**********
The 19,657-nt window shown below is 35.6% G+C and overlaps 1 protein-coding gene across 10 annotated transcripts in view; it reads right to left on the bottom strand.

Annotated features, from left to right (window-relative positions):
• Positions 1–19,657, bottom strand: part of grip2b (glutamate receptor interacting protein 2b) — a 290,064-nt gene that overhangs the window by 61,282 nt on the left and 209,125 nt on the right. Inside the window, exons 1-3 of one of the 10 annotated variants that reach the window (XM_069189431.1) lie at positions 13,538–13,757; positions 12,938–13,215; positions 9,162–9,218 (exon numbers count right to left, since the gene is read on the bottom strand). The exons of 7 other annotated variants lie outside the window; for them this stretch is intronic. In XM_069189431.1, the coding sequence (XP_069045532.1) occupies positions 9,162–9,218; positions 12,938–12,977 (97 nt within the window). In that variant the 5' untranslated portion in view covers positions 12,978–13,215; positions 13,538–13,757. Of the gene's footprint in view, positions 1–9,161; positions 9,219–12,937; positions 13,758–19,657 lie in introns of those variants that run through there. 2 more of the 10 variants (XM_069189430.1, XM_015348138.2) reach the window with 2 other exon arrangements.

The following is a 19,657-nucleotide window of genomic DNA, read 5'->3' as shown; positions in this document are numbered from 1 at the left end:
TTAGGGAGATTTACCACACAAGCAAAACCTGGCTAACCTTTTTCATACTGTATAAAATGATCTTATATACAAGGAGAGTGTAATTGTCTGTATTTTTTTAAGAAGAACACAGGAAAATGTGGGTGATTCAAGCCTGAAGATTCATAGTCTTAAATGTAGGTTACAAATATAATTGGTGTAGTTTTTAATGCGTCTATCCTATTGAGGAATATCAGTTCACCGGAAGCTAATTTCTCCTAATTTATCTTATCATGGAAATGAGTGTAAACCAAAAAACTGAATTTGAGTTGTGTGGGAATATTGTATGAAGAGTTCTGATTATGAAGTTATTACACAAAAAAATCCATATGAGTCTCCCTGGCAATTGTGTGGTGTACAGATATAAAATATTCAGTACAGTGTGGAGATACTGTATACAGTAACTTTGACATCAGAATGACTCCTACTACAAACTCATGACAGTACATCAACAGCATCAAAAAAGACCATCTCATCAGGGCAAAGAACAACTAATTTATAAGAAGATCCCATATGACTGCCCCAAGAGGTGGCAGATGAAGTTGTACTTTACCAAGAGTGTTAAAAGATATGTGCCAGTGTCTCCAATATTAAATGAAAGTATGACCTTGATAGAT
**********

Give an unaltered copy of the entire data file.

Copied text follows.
The 19,657-nt window shown below is 35.6% G+C and overlaps 1 protein-coding gene across 10 annotated transcripts in view; it reads right to left on the bottom strand.

Annotated features, from left to right (window-relative positions):
• Positions 1–19,657, bottom strand: part of grip2b (glutamate receptor interacting protein 2b) — a 290,064-nt gene that overhangs the window by 61,282 nt on the left and 209,125 nt on the right. Inside the window, exons 1-3 of one of the 10 annotated variants that reach the window (XM_069189431.1) lie at positions 13,538–13,757; positions 12,938–13,215; positions 9,162–9,218 (exon numbers count right to left, since the gene is read on the bottom strand). The exons of 7 other annotated variants lie outside the window; for them this stretch is intronic. In XM_069189431.1, the coding sequence (XP_069045532.1) occupies positions 9,162–9,218; positions 12,938–12,977 (97 nt within the window). In that variant the 5' untranslated portion in view covers positions 12,978–13,215; positions 13,538–13,757. Of the gene's footprint in view, positions 1–9,161; positions 9,219–12,937; positions 13,758–19,657 lie in introns of those variants that run through there. 2 more of the 10 variants (XM_069189430.1, XM_015348138.2) reach the window with 2 other exon arrangements.

The following is a 19,657-nucleotide window of genomic DNA, read 5'->3' as shown; positions in this document are numbered from 1 at the left end:
TTAGGGAGATTTACCACACAAGCAAAACCTGGCTAACCTTTTTCATACTGTATAAAATGATCTTATATACAAGGAGAGTGTAATTGTCTGTATTTTTTTAAGAAGAACACAGGAAAATGTGGGTGATTCAAGCCTGAAGATTCATAGTCTTAAATGTAGGTTACAAATATAATTGGTGTAGTTTTTAATGCGTCTATCCTATTGAGGAATATCAGTTCACCGGAAGCTAATTTCTCCTAATTTATCTTATCATGGAAATGAGTGTAAACCAAAAAACTGAATTTGAGTTGTGTGGGAATATTGTATGAAGAGTTCTGATTATGAAGTTATTACACAAAAAAATCCATATGAGTCTCCCTGGCAATTGTGTGGTGTACAGATATAAAATATTCAGTACAGTGTGGAGATACTGTATACAGTAACTTTGACATCAGAATGACTCCTACTACAAACTCATGACAGTACATCAACAGCATCAAAAAAGACCATCTCATCAGGGCAAAGAACAACTAATTTATAAGAAGATCCCATATGACTGCCCCAAGAGGTGGCAGATGAAGTTGTACTTTACCAAGAGTGTTAAAAGATATGTGCCAGTGTCTCCAATATTAAATGAAAGTATGACCTTGATAGAT